“Snowboarding saved my life,” says Sergeant Kirstie Ennis, a veteran of two deployments to Afghanistan. “Being a part of Team Semper Fi changed my life for the better. The love and support that comes from TSF keeps me and many others going. TSF is family.”
Kirstie enlisted in the Marines two months after her 17th birthday and became a door gunner and a mechanic. “Typically, I would fly one day, repair helicopters the next,” she explains. “We did missions like insertions, extractions, drug raids and combat resupplies. When I was not flying, I was doing hydraulic and structural repair on the helicopters.”
On June 23, 2012, the helicopter she was in as part of a resupply mission went nose up and rolled left. Tethered by her gunner’s belt to the left side of the aircraft, Kirstie was in the worst spot to be in when the helicopter crashed.
“The right side of my face was shattered and my teeth were crumbled. My left leg hurt and I couldn’t really feel anything on my right side.” Kirstie has had 38 procedures due to the injuries she sustained in the crash. Most of these were facial reconstruction, but she also had significant work done on her leg and arm.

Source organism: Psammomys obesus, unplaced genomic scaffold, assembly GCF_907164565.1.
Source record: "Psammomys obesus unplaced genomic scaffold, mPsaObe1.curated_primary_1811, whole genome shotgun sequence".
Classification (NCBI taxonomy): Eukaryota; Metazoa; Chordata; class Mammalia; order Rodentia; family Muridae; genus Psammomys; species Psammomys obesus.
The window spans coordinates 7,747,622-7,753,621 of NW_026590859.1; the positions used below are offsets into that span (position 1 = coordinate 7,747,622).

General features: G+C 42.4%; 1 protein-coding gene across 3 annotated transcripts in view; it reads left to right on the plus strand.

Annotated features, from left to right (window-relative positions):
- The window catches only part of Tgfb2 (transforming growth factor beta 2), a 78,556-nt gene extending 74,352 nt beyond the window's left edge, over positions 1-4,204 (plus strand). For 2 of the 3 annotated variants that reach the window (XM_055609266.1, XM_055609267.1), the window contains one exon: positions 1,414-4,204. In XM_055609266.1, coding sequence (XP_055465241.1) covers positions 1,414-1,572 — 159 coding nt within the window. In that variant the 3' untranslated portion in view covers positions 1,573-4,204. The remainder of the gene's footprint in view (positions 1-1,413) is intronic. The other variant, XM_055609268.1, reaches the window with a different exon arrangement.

“The Semper Fi Fund reached out to help my family when I was first wounded,” she recalls. “They helped them with food and gas cards, they’ve helped with my recreational therapy and also with my transition out of the military.”
Perhaps the greatest help Kirstie received, though, was becoming part of Team Semper Fi. “I’ve been able to meet some of the most amazing people through TSF,” she says, “and it’s all because they truly care about the athletes. I would not be where I am now without TSF.”
As part of her recovery, Kirstie has become an active member of Team Semper Fi. She has placed a number of times in para boarder-cross at World Cup and USASA events around the world. She’s aiming for the winners’ podium at the 2018 Winter Olympics/Paralympics in South Korea.
“Every day makes me excited,” Kirstie says. “The challenges I deal with are of a unique sort, but I know I have been through worse and I make sure to remind myself of that. I joined the Marine Corps for the challenge. Since I can no longer be a Marine, I need something to challenge me. When I meet a challenge, I just take it full on with a smile—because it reminds me I’m still alive.”
“What happened to me changed my perspective on life completely,” Kirstie says. “I know we are not guaranteed tomorrow. I know that everything can change in the blink of an eye. But I also know that there are still good people in the world like those at SFF and TSF. That there’s never a reason to give up.”